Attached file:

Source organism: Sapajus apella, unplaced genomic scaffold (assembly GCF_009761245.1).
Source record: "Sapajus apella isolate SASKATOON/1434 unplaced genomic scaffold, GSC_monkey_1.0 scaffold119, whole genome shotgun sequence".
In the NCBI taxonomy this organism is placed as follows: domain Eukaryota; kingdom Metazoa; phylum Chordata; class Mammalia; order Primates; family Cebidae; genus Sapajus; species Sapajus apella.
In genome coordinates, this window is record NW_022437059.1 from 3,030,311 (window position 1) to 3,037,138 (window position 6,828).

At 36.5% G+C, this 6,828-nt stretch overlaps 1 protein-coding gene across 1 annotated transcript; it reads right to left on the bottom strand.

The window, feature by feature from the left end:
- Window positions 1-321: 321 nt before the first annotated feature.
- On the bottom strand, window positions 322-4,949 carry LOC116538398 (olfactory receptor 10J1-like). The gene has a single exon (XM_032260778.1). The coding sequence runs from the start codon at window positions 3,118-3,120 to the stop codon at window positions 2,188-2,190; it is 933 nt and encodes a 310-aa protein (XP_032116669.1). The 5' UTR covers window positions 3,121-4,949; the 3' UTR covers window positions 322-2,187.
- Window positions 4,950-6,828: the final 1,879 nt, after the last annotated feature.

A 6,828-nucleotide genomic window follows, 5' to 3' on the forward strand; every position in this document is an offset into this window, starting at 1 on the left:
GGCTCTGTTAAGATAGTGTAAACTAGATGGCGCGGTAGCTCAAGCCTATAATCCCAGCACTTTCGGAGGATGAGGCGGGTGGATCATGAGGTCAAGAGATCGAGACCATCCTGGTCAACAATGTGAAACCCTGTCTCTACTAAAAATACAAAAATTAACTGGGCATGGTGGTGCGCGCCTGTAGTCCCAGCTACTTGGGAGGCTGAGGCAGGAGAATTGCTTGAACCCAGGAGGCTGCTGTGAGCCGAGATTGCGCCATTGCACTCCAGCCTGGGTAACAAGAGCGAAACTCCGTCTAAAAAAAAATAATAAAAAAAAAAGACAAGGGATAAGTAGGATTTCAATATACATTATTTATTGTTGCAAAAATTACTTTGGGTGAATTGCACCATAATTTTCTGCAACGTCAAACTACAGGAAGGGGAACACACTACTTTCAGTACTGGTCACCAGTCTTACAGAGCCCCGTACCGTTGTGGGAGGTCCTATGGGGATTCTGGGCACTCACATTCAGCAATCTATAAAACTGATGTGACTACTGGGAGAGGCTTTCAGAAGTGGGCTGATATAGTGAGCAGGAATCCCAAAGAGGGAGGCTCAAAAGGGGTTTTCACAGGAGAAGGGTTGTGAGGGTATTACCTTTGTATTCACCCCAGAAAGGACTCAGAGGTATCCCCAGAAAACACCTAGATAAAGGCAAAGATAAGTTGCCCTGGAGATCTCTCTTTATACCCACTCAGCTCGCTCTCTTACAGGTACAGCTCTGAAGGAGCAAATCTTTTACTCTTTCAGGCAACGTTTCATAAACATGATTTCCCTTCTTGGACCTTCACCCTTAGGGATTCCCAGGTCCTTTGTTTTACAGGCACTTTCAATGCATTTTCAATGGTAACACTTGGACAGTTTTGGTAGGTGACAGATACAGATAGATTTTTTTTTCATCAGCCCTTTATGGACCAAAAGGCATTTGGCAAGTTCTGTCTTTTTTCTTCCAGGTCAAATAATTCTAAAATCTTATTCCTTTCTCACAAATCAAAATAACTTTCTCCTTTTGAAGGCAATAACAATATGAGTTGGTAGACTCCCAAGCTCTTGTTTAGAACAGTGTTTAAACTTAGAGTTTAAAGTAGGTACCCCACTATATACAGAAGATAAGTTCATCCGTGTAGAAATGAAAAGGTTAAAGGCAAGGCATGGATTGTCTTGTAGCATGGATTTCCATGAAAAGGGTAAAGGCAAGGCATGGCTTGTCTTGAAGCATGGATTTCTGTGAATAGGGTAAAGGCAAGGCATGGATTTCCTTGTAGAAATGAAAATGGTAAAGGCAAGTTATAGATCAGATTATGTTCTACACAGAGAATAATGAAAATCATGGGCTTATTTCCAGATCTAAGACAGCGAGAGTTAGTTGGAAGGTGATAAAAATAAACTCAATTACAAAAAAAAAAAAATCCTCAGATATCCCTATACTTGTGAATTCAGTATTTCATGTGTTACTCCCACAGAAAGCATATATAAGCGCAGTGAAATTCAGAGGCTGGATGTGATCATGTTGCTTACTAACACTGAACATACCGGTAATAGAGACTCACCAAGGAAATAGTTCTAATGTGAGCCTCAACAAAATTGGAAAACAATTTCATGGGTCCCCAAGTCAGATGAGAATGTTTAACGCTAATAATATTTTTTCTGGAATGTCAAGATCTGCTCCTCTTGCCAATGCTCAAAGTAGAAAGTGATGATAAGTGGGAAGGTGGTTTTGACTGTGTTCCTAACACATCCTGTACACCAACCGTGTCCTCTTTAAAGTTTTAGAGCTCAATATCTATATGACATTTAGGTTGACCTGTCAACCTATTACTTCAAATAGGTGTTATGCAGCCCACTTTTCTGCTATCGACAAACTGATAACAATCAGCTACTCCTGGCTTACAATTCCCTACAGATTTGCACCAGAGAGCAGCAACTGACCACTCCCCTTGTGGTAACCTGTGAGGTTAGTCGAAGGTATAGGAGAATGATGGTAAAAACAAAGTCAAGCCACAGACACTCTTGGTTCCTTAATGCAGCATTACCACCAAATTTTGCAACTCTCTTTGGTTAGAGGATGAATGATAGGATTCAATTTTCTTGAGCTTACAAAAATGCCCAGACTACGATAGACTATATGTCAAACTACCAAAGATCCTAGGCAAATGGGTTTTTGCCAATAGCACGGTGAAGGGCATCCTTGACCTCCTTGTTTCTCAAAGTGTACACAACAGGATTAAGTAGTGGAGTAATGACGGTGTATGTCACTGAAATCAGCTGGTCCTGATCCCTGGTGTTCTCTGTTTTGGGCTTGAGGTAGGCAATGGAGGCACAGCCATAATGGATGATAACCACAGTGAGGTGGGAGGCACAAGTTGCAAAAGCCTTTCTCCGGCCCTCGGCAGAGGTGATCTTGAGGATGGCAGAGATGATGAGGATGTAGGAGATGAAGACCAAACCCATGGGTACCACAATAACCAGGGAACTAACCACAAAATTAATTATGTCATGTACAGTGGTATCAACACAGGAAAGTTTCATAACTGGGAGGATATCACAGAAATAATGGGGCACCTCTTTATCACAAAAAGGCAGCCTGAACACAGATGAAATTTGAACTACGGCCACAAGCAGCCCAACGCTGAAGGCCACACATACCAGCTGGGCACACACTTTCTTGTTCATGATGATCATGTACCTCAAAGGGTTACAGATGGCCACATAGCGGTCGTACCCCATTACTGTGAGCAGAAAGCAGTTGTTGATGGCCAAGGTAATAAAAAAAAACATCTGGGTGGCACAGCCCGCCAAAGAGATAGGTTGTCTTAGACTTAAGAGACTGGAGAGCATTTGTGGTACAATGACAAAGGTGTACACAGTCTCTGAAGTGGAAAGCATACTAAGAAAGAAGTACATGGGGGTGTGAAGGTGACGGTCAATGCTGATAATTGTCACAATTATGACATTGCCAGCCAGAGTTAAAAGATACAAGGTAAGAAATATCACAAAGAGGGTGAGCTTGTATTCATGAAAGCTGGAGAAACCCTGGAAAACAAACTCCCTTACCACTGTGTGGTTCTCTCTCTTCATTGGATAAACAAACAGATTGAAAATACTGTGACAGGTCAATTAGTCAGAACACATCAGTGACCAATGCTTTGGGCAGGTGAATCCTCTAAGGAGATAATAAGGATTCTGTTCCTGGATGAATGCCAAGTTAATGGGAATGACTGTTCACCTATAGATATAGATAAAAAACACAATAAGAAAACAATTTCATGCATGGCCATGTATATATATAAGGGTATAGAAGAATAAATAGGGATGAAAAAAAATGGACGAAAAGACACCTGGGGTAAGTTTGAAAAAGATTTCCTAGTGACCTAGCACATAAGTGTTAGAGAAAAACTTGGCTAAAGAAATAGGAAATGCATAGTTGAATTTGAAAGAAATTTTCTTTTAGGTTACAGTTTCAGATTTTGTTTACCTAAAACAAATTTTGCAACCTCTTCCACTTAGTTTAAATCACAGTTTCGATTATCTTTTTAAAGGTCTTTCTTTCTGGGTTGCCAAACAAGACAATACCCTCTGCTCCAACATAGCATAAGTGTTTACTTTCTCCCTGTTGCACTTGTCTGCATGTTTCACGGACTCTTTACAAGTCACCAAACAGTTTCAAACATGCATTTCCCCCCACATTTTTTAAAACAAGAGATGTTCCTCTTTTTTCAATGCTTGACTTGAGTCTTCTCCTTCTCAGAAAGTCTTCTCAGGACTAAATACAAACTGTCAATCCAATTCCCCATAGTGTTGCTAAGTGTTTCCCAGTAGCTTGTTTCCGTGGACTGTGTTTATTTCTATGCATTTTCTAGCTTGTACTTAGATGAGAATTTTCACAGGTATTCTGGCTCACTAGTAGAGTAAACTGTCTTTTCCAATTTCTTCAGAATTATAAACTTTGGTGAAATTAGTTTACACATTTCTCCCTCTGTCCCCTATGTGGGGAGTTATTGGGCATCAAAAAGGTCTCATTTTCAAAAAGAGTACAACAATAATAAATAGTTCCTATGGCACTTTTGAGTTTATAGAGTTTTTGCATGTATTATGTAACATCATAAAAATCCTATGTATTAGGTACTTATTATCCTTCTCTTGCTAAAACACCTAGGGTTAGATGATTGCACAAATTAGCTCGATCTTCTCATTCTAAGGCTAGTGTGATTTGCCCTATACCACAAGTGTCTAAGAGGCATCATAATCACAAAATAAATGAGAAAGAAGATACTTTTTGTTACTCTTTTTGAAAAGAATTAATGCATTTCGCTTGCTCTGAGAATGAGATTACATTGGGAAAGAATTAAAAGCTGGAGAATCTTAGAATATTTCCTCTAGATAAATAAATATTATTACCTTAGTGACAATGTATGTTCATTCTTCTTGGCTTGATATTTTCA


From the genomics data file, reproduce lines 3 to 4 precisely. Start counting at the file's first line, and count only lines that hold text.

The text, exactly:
In the NCBI taxonomy this organism is placed as follows: domain Eukaryota; kingdom Metazoa; phylum Chordata; class Mammalia; order Primates; family Cebidae; genus Sapajus; species Sapajus apella.
In genome coordinates, this window is record NW_022437059.1 from 3,030,311 (window position 1) to 3,037,138 (window position 6,828).